Ryan Gosling plays the suspected murderer, and it’s in his heavy-lidded, impenetrable stare and reluctant voice that the film finds its unsteady anchor.
She’s never going to be one of us.
-- Sanford Marks (Frank Langella)
The shift from documentary to narrative film doesn’t always come easy. (Just look at Seth Gordon, transitioning from The King of Kong to Four Christmases.) All the better, then, that when Andrew Jarecki decided to take the leap into fiction, he did it with a story drawn from real life. And not only that, the story -- with its clammy-close family ties and tightly held secrets -- isn’t so dissimilar from that told by his disturbing documentary, Capturing the Friedmans.
All Good Things is inspired by the much-reported case of Robert Durst, whose family was a powerful fiefdom in New York real estate. Though he was suspected of murdering his wife, who disappeared in 1982, he was never indicted for it. Marc Smerling and Marcus Hinchey’s script (which gives all the characters new names and so potentially escapes a threatened lawsuit) builds on Durst's testimony from another murder trial. Ryan Gosling plays the Durst stand-in, David Marks, and it’s in his heavy-lidded, impenetrable stare and reluctant voice that the film finds its unsteady anchor.
“David, the heir apparent” is a wreck in 1971, when the film opens. Wearing a tuxedo with a bowtie so large and clown-floppy it can’t be excused even by the decade, he’s called by his father to check on the plumbing in one of the Marks’ more dilapidated apartments. Although the family owns much of the real estate in midtown that would later be prettied up as the new Times Square, they make plenty of money from below-the-line properties, falling-down tenements and peepshows. The least responsible of the Marks brothers, David has the bad luck to be doing the odds and ends for these properties, and also the good luck that the particular apartment he visits at the film’s start has in it a pert blond by the name of Katie (Kirsten Dunst).
Later that night, David is shepherding Katie around a fancy ball. Here the mayor praises the Marks’ supposed efforts to restore Time Square to something resembling its former glory, and Marks pere, Sanford (an appropriately lurching Frank Langella), makes clear exactly how much he disapproves of David’s date and inability to glad-hand. Although David’s inner turmoil is visible, his obvious relief at having met Katie almost makes one think that she could turn it all around for him. “She likes everything I do,” David blurts out to a friend, one his few spontaneous-seeming moments within the film’s constricted, cloying world of old money and disappointment.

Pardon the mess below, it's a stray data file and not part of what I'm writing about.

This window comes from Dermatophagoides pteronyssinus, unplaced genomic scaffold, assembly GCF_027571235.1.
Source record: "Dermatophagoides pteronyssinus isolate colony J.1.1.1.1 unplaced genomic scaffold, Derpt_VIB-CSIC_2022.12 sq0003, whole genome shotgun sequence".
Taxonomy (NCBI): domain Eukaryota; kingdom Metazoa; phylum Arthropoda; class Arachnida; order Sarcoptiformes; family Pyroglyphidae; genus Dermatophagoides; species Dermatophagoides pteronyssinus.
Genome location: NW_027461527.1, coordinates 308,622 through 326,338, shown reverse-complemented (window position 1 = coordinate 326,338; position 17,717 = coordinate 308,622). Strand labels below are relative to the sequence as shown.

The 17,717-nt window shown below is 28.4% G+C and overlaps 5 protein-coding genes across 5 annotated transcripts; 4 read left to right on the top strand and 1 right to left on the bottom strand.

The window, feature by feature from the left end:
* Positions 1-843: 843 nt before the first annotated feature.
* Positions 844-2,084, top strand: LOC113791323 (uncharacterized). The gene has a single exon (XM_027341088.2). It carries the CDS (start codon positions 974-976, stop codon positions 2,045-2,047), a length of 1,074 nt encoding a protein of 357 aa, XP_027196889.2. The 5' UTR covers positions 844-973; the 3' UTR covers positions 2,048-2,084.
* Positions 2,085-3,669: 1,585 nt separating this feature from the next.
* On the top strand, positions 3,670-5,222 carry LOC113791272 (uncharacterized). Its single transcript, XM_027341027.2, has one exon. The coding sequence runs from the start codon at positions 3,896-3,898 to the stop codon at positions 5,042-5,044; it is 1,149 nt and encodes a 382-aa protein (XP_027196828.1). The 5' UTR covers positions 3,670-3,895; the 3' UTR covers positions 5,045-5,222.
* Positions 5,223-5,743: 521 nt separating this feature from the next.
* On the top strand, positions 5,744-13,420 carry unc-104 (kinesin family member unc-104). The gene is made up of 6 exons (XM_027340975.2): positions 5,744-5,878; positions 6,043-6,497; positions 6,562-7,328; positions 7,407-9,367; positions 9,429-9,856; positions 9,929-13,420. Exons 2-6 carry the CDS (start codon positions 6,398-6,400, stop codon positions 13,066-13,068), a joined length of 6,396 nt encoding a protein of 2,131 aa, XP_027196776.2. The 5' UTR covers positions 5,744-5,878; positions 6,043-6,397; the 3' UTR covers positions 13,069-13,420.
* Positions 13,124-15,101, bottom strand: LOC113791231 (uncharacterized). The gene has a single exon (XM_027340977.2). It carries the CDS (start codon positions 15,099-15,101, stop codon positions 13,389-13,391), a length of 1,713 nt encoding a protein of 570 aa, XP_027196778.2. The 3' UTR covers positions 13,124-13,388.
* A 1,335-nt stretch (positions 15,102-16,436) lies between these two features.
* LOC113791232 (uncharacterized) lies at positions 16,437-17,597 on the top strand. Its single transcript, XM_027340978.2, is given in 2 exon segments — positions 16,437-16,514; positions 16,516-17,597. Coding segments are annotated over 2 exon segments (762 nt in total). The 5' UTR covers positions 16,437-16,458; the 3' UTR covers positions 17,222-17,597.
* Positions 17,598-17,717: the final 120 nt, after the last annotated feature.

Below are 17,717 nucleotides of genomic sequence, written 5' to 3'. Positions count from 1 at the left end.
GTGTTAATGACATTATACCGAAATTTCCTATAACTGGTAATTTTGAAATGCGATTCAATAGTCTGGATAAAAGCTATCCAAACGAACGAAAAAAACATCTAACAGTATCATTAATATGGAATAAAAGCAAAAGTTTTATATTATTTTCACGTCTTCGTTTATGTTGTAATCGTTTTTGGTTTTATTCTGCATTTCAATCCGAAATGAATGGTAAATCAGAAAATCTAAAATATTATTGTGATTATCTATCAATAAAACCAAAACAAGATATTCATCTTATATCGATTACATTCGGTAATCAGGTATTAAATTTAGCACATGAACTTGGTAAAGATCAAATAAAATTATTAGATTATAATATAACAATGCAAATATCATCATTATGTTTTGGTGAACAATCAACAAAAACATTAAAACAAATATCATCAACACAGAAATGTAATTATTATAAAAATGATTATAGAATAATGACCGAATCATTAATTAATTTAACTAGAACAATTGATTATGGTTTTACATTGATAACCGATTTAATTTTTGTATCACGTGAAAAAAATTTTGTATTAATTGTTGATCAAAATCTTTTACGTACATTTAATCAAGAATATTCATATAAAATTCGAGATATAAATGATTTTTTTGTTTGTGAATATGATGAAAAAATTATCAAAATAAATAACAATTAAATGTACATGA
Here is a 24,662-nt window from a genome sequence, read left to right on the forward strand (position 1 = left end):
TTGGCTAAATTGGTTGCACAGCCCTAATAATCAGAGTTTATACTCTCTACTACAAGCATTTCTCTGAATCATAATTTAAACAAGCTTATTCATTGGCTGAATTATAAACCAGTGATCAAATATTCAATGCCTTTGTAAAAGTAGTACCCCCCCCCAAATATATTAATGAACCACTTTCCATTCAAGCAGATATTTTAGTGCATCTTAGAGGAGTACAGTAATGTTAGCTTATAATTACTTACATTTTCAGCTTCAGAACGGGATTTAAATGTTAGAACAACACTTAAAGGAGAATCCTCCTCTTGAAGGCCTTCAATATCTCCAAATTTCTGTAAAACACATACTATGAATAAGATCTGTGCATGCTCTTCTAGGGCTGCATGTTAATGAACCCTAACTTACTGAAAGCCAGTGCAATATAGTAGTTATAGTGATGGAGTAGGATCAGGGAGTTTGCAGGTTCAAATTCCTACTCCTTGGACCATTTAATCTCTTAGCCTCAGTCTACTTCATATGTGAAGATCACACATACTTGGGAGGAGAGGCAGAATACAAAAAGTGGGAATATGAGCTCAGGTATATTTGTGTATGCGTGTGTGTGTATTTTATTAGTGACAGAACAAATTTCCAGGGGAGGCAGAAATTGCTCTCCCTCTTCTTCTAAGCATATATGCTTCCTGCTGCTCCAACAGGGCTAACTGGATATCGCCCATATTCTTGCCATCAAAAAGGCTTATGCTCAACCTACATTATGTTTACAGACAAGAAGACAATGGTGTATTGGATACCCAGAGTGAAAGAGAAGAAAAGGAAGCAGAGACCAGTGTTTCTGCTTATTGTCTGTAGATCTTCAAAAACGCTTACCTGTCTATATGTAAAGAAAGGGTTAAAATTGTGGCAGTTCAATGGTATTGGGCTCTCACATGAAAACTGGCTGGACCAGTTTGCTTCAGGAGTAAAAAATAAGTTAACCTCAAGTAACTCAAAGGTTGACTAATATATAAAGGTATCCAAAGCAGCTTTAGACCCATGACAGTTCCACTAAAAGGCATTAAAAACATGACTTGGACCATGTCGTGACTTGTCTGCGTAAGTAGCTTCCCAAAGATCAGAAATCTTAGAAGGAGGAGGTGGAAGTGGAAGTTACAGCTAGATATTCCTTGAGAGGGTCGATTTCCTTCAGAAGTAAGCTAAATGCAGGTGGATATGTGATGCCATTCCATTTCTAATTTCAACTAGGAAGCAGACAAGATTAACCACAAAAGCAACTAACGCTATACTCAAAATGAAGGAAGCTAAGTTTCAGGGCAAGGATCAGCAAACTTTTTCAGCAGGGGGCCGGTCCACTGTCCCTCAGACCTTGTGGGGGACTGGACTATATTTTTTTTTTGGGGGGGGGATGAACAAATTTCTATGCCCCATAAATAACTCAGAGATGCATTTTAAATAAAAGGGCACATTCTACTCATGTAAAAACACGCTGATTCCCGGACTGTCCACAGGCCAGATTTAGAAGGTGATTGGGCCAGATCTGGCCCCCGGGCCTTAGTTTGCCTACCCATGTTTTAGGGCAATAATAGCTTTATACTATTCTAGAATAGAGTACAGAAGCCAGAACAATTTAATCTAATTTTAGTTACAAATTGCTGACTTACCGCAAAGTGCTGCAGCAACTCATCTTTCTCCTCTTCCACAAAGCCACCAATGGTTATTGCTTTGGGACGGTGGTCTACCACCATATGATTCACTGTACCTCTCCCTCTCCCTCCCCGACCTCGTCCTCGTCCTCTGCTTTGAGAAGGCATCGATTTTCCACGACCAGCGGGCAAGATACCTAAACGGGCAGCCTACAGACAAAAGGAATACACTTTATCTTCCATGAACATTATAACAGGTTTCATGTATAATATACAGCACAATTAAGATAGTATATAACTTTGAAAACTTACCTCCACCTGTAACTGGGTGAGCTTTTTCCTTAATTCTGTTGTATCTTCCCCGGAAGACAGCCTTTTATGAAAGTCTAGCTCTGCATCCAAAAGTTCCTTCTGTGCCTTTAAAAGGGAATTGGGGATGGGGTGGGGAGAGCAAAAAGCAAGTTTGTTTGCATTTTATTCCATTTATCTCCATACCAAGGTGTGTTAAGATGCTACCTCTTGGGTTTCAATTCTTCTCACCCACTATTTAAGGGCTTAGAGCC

A brief interlude where the young couple runs "All Good Things," a health food store in Vermont, makes for another respite. But soon family prerogatives and responsibilities are reasserted, so that Katie is ensconced in a dinner party-ready Manhattan apartment (with corresponding lake house upstate, of course), while David works as bagman for his father, carrying briefcases of cash out of the bottom-feeding establishments that Jarecki films with a great attention to detail. The decade tilts uncomfortably towards the 1980s via cocaine and disco parties, as David’s antisocial traits and hatred of responsibility (exacerbated by a heavy pot habit and dark memories of witnessing his mother’s suicide) curl him ever inward.
Repeatedly, Jarecki shows his skill at reconstructing the era in all its ugly drabness. The Marks offices where David twists about in skittish discomfort are greying tombs, and the Times Square scenes pulsate with a purgatorial gleam. Nearly the only shafts of light are seen in fleeting visits with Katie’s middle-class family out in Long Island (the outfits and décor bright-tacky, as opposed to dour-tacky), scenes whose stark difference from his own home life suggest why David continues to retreat from all of it.
Jarecki loses control of his story when David loses his moorings. Gosling’s performance is so bottled-up to that point, that when Katie disappears, his still-contained presence alone can’t carry the remainder of the film. This is particularly true when David’s increasingly bizarre behavior pushes the movie towards campy, true-crime-style reenactment. The film's effort not to provide too-easy explanations for David’s behavior leaves a gap its queasy, claustrophobic mood can’t make up for. Gosling’s performance might be one of the year’s most precise, but it leaves David looking blank.